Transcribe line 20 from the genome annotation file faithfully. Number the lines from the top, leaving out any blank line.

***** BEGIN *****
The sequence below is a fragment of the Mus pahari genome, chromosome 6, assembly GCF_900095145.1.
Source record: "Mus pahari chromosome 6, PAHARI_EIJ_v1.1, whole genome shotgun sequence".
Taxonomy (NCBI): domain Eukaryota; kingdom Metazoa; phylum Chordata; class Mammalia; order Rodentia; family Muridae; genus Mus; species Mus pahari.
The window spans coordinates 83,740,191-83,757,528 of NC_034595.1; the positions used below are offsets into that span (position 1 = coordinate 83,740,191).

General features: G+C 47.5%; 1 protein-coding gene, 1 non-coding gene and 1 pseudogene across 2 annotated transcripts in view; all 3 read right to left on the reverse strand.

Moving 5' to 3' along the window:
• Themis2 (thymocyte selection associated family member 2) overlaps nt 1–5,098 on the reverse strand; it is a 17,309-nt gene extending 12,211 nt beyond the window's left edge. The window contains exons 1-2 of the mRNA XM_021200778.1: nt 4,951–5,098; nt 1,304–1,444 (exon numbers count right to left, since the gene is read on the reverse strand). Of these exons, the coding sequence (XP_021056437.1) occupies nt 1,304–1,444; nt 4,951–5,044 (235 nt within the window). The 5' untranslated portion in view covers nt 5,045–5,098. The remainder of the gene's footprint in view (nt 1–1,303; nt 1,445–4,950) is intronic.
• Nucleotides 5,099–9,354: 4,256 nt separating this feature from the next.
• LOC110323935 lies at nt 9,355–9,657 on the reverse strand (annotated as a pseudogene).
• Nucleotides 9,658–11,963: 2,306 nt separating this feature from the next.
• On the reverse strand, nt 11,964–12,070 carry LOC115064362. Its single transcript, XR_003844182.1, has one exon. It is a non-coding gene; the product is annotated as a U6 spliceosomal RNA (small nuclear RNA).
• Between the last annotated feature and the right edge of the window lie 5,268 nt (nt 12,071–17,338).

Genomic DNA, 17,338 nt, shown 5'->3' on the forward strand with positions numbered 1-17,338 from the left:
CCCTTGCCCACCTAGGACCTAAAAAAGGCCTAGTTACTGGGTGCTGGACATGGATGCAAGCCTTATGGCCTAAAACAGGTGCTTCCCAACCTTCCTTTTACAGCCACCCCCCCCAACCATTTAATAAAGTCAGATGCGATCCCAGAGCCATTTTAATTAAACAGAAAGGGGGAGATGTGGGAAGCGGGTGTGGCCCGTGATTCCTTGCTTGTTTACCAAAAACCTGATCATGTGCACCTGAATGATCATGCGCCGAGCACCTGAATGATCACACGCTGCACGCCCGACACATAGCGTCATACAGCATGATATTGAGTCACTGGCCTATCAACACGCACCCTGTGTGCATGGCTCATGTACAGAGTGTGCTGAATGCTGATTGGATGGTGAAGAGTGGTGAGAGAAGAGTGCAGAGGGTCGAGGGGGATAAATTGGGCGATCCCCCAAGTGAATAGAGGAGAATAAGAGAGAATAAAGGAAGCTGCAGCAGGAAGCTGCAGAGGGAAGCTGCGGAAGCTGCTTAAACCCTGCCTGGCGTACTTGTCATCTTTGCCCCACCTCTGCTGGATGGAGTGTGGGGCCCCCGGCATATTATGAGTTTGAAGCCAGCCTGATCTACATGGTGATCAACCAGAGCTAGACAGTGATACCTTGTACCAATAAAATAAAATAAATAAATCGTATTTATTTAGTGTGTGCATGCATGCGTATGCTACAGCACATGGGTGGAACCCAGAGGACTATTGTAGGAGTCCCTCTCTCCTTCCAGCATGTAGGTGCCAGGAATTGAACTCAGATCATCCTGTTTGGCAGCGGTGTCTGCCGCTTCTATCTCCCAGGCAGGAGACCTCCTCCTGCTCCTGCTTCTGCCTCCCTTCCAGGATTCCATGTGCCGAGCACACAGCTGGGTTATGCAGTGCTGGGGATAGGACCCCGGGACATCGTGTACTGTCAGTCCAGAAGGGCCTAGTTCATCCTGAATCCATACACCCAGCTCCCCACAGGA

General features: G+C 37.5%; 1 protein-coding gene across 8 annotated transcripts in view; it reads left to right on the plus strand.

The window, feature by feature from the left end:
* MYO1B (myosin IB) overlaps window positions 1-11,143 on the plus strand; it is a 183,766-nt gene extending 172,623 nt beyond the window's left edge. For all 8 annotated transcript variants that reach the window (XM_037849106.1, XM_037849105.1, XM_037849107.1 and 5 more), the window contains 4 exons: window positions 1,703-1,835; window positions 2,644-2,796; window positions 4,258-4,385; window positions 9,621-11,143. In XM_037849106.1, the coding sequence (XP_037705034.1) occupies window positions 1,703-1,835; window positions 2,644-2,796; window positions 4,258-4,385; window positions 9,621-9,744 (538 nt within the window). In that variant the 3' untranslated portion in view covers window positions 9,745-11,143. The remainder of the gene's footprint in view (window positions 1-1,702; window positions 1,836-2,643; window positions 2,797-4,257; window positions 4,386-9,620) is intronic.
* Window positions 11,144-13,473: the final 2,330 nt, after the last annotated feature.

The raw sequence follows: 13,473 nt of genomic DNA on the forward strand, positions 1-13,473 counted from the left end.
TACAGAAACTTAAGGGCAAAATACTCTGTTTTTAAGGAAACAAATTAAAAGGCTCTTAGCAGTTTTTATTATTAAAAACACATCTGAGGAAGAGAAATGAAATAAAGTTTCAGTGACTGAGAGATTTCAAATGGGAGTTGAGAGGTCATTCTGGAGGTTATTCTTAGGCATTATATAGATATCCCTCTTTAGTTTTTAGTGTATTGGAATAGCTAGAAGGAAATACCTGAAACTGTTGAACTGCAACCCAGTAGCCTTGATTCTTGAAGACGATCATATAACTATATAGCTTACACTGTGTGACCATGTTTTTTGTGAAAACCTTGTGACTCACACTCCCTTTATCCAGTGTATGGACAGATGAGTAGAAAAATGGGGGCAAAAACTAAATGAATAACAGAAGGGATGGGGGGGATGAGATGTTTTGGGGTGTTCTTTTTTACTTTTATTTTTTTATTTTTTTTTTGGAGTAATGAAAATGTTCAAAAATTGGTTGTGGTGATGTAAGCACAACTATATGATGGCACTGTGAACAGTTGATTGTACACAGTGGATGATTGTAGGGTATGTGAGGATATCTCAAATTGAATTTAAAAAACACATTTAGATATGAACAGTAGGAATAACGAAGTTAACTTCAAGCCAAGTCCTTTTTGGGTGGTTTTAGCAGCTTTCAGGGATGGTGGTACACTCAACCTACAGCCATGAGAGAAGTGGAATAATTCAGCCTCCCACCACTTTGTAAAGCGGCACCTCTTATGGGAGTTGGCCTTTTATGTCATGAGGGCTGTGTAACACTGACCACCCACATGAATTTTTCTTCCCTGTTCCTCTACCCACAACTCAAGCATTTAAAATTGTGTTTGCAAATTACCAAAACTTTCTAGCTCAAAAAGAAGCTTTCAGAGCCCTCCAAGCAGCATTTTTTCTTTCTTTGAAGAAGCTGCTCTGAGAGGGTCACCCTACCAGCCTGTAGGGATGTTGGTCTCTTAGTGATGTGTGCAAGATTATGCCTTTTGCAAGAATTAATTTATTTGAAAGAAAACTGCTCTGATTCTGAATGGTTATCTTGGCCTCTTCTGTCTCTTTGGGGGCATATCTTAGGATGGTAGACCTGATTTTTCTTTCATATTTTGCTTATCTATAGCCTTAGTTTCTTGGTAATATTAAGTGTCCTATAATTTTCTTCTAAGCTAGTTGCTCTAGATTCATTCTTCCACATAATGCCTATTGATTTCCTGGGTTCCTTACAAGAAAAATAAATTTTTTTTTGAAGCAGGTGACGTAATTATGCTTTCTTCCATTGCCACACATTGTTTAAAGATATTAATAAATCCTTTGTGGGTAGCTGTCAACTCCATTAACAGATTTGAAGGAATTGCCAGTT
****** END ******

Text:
TACAGAAACTTAAGGGCAAAATACTCTGTTTTTAAGGAAACAAATTAAAAGGCTCTTAGCAGTTTTTATTATTAAAAACACATCTGAGGAAGAGAAATGAAATAAAGTTTCAGTGACTGAGAGATTTCAAATGGGAGTTGAGAGGTCATTCTGGAGGTTATTCTTAGGCATTATATAGATATCCCTCTTTAGTTTTTAGTGTATTGGAATAGCTAGAAGGAAATACCTGAAACTGTTGAACTGCAACCCAGTAGCCTTGATTCTTGAAGACGATCATATAACTATATAGCTTACACTGTGTGACCATGTTTTTTGTGAAAACCTTGTGACTCACACTCCCTTTATCCAGTGTATGGACAGATGAGTAGAAAAATGGGGGCAAAAACTAAATGAATAACAGAAGGGATGGGGGGGATGAGATGTTTTGGGGTGTTCTTTTTTACTTTTATTTTTTTATTTTTTTTTTGGAGTAATGAAAATGTTCAAAAATTGGTTGTGGTGATGTAAGCACAACTATATGATGGCACTGTGAACAGTTGATTGTACACAGTGGATGATTGTAGGGTATGTGAGGATATCTCAAATTGAATTTAAAAAACACATTTAGATATGAACAGTAGGAATAACGAAGTTAACTTCAAGCCAAGTCCTTTTTGGGTGGTTTTAGCAGCTTTCAGGGATGGTGGTACACTCAACCTACAGCCATGAGAGAAGTGGAATAATTCAGCCTCCCACCACTTTGTAAAGCGGCACCTCTTATGGGAGTTGGCCTTTTATGTCATGAGGGCTGTGTAACACTGACCACCCACATGAATTTTTCTTCCCTGTTCCTCTACCCACAACTCAAGCATTTAAAATTGTGTTTGCAAATTACCAAAACTTTCTAGCTCAAAAAGAAGCTTTCAGAGCCCTCCAAGCAGCATTTTTTCTTTCTTTGAAGAAGCTGCTCTGAGAGGGTCACCCTACCAGCCTGTAGGGATGTTGGTCTCTTAGTGATGTGTGCAAGATTATGCCTTTTGCAAGAATTAATTTATTTGAAAGAAAACTGCTCTGATTCTGAATGGTTATCTTGGCCTCTTCTGTCTCTTTGGGGGCATATCTTAGGATGGTAGACCTGATTTTTCTTTCATATTTTGCTTATCTATAGCCTTAGTTTCTTGGTAATATTAAGTGTCCTATAATTTTCTTCTAAGCTAGTTGCTCTAGATTCATTCTTCCACATAATGCCTATTGATTTCCTGGGTTCCTTACAAGAAAAATAAATTTTTTTTTGAAGCAGGTGACGTAATTATGCTTTCTTCCATTGCCACACATTGTTTAAAGATATTAATAAATCCTTTGTGGGTAGCTGTCAACTCCATTAACAGATTTGAAGGAATTGCCAGTT